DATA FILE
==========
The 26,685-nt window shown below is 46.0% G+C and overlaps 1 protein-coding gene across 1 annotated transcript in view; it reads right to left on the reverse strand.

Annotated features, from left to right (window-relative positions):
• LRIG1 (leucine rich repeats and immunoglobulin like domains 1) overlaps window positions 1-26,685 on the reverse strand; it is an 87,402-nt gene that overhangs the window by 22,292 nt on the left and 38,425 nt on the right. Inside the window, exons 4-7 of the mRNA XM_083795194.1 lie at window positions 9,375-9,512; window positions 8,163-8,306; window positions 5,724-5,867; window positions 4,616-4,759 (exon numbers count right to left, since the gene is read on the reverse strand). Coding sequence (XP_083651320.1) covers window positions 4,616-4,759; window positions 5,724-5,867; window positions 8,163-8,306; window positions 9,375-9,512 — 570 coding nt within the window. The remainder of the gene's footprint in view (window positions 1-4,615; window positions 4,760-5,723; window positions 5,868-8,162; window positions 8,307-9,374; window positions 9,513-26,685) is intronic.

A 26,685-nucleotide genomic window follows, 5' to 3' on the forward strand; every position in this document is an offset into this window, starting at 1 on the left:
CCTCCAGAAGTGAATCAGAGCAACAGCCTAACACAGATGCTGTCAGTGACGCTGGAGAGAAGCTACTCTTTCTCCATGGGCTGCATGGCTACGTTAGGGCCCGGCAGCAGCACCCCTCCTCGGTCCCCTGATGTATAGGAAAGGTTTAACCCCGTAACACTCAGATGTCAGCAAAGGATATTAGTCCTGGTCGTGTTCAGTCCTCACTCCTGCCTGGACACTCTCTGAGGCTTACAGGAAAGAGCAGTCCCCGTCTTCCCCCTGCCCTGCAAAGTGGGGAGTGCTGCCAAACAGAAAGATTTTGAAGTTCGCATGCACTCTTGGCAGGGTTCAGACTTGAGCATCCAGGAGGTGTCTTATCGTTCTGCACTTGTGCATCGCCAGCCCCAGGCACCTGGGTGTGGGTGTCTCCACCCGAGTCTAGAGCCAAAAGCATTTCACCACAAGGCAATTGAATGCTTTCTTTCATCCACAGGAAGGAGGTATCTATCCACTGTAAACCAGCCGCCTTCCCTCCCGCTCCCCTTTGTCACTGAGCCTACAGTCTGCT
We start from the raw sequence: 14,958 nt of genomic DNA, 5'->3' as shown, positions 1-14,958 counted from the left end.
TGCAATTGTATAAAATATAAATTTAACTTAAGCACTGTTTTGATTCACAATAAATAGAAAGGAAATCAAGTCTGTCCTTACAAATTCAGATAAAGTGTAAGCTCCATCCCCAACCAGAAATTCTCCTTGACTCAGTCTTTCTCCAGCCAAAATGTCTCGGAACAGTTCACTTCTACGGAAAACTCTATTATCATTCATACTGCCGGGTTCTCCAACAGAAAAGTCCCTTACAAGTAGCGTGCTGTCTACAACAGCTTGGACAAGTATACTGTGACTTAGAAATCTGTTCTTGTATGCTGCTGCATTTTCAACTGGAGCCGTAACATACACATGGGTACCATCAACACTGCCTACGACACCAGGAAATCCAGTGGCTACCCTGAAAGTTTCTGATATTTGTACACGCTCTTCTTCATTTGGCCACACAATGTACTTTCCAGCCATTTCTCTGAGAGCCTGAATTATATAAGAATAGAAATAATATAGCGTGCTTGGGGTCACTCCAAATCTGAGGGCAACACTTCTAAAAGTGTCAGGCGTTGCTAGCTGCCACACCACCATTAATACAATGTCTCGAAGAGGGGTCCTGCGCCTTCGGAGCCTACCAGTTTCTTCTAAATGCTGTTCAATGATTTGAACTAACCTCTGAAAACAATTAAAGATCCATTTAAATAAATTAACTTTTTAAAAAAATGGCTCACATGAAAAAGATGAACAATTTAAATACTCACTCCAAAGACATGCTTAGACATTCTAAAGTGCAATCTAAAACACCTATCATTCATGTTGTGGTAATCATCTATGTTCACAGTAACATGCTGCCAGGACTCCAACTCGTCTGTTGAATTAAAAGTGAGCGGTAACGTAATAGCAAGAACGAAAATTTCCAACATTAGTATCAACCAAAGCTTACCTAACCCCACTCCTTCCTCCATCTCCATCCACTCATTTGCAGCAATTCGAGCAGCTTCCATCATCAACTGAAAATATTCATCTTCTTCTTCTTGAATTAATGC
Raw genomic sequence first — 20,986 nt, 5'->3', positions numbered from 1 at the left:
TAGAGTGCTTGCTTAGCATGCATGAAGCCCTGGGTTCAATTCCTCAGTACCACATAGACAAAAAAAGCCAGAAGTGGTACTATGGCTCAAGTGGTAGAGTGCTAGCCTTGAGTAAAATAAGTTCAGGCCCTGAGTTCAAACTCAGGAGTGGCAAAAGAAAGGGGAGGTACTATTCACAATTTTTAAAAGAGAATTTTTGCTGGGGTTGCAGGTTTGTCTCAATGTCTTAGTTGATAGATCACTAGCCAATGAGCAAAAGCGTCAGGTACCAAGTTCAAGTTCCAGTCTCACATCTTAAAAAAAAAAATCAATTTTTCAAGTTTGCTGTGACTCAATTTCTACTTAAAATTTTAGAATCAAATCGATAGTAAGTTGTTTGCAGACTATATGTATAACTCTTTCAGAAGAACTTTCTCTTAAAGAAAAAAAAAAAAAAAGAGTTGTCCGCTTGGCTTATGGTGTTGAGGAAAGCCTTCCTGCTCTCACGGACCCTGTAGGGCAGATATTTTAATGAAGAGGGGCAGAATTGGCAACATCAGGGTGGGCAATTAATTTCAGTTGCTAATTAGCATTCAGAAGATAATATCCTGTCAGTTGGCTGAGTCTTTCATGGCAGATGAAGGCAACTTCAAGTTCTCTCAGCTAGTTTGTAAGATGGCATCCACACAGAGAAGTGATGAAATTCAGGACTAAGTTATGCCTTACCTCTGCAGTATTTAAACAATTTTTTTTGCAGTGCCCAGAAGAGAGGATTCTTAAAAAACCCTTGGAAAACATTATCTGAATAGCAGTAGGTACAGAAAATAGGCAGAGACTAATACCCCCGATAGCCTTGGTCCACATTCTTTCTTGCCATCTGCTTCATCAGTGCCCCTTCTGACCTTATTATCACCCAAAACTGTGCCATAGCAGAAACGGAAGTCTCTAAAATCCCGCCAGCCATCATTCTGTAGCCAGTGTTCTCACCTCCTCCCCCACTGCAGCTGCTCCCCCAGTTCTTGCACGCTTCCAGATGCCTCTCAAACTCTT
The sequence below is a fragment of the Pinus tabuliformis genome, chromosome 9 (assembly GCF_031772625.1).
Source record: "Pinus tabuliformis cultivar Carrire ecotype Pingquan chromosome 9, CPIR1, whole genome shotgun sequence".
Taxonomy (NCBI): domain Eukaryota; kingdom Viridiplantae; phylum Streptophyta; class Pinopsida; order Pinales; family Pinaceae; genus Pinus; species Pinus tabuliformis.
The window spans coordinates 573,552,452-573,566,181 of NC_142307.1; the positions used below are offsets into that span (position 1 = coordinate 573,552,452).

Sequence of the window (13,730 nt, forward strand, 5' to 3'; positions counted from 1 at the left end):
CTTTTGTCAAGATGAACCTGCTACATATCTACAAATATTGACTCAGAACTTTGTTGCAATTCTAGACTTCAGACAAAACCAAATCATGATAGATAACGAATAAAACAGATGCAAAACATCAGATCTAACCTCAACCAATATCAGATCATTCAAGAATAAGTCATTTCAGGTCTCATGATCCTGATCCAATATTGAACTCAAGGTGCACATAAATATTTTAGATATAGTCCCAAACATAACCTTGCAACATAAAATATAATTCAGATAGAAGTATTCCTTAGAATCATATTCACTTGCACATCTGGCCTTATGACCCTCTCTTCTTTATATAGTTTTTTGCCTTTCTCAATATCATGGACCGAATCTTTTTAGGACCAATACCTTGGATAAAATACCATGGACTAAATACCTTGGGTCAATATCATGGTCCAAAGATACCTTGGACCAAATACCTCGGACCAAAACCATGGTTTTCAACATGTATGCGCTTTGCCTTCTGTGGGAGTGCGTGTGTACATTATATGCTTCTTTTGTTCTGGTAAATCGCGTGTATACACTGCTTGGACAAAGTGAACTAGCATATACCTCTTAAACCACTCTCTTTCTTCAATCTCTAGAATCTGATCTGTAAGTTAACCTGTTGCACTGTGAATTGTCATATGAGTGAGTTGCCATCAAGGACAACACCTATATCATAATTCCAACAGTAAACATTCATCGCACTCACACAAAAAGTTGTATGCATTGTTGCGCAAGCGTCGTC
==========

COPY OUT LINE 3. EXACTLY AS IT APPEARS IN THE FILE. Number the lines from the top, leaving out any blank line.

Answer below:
• LRIG1 (leucine rich repeats and immunoglobulin like domains 1) overlaps window positions 1-26,685 on the reverse strand; it is an 87,402-nt gene that overhangs the window by 22,292 nt on the left and 38,425 nt on the right. Inside the window, exons 4-7 of the mRNA XM_083795194.1 lie at window positions 9,375-9,512; window positions 8,163-8,306; window positions 5,724-5,867; window positions 4,616-4,759 (exon numbers count right to left, since the gene is read on the reverse strand). Coding sequence (XP_083651320.1) covers window positions 4,616-4,759; window positions 5,724-5,867; window positions 8,163-8,306; window positions 9,375-9,512 — 570 coding nt within the window. The remainder of the gene's footprint in view (window positions 1-4,615; window positions 4,760-5,723; window positions 5,868-8,162; window positions 8,307-9,374; window positions 9,513-26,685) is intronic.